Sunday, May 25, 2008

Intergenerational Support of Fair Trade

In the wake of World Fair Trade Day--did you hear more than 12,000 North Americans participated in the World's Largest Coffee Break??? Check out the slide show!--I am brimming with blogging ideas. Also, this weekend I saw episodes of the Tracey Ullman show, State of the Union, on Showtime and I now have a wacky desire to be match the work of Arianna Huffington. I mean if she blogs daily, shouldn't I????

But I have this "order in which they were received" attitude about email messages, and a friend alerted me in early May that the AARP Bulletin recently featured Fair Trade shopping as a way to be economically smart. Initially I kind of winced because sometimes "outside of the industry" blurbs about Fair Trade can be riddled with errors. I was surprised to find on target comments like, "Generally, fair trade products cost the same and sometimes less than mass market items, because the large percentage taken by the middleman is removed from the equation. For example, FTC coffees and chocolates are generally priced competitively with specialty coffees and chocolates—but they are more expensive than mass-produced varieties."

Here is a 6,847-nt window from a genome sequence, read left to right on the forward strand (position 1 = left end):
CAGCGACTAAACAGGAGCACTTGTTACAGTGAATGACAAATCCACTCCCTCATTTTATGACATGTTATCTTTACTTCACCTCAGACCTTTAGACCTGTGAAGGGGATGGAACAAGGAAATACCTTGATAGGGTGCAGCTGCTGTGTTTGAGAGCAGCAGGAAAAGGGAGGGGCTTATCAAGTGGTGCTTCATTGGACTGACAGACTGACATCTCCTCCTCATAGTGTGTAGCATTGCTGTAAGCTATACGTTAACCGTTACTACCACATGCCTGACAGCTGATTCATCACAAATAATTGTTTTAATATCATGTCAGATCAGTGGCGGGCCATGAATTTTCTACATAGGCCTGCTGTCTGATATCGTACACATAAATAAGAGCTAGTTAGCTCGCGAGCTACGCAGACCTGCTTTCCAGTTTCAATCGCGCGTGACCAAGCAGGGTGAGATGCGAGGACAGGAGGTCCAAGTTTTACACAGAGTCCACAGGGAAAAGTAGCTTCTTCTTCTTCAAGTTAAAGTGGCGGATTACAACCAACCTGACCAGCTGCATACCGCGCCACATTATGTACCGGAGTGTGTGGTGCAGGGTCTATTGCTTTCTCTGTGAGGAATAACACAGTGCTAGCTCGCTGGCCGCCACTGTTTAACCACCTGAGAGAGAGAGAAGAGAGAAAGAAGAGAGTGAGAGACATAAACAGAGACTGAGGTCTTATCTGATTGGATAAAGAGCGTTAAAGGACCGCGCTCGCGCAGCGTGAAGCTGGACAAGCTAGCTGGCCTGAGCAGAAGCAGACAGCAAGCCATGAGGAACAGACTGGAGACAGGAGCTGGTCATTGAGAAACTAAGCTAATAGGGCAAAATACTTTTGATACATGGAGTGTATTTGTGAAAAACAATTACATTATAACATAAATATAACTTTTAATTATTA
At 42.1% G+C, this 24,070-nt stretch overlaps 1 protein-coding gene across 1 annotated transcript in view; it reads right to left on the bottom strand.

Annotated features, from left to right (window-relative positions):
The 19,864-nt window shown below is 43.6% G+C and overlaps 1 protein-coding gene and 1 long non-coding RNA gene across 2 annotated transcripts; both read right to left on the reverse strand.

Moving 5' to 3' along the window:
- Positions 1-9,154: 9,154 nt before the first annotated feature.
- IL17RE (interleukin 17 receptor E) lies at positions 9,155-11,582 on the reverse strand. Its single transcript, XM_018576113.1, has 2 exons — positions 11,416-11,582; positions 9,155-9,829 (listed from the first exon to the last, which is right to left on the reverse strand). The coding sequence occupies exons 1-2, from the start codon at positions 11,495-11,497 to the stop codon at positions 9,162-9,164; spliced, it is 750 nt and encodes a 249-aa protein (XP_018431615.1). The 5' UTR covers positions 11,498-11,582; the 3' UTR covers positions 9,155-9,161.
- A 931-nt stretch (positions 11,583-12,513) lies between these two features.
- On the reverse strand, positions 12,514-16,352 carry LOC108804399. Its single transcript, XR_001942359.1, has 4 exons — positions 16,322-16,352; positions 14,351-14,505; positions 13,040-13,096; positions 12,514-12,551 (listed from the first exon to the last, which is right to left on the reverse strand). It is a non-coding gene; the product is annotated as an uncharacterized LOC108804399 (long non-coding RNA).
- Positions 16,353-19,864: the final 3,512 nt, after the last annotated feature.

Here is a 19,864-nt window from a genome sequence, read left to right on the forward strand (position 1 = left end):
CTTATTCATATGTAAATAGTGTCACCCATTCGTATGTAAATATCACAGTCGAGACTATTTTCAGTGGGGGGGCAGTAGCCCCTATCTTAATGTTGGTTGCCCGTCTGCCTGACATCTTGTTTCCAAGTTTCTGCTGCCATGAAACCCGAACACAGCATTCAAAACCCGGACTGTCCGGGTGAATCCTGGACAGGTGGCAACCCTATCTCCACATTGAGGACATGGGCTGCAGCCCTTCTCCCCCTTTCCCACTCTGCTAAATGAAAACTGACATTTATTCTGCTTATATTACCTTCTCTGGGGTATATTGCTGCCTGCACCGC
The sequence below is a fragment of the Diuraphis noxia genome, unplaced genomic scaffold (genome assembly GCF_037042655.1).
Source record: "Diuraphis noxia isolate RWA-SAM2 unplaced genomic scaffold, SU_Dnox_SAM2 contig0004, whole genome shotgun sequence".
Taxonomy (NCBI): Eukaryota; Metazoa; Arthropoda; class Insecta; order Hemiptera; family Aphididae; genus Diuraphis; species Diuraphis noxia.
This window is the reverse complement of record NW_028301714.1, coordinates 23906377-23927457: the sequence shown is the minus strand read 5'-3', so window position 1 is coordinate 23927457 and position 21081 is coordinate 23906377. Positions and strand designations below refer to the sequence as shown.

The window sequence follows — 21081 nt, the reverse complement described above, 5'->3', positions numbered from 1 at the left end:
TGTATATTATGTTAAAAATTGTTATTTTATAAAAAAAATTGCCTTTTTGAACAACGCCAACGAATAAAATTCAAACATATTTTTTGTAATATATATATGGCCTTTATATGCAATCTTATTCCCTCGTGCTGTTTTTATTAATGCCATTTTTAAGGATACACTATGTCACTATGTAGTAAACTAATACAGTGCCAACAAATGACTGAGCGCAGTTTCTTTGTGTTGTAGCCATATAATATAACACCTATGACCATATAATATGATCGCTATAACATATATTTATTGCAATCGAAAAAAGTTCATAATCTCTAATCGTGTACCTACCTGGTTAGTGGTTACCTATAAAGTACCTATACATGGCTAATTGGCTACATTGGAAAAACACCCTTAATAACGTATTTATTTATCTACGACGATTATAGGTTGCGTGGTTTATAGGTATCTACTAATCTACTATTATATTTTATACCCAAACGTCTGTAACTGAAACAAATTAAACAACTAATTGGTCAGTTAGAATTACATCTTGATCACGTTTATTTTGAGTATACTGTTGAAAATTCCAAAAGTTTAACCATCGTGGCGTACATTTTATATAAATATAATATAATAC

As more people start looking carefully at their personal budgets, I wish we would take this as a wake-up call to reflect on our consumption patterns. Can we fixate less on the price of a gallon of gasoline and more on why we drive so much? Why don't we take these moments of economic uncertainty to consider life priorities, economic justice, and care for the planet?

Absent those kinds of queries, if the American Association of Retired Persons wants to promote Fair Trade as a way for seniors and others on fixed income to be frugal, so be it! In fact, the premise of the article is "you can save the world by changing your shopping list." Saving the world is a motivator for many age groups. On my travels I have certainly met many a retiree who is making Fair Trade advocacy a second career....let's welcome AARP and to the movement!

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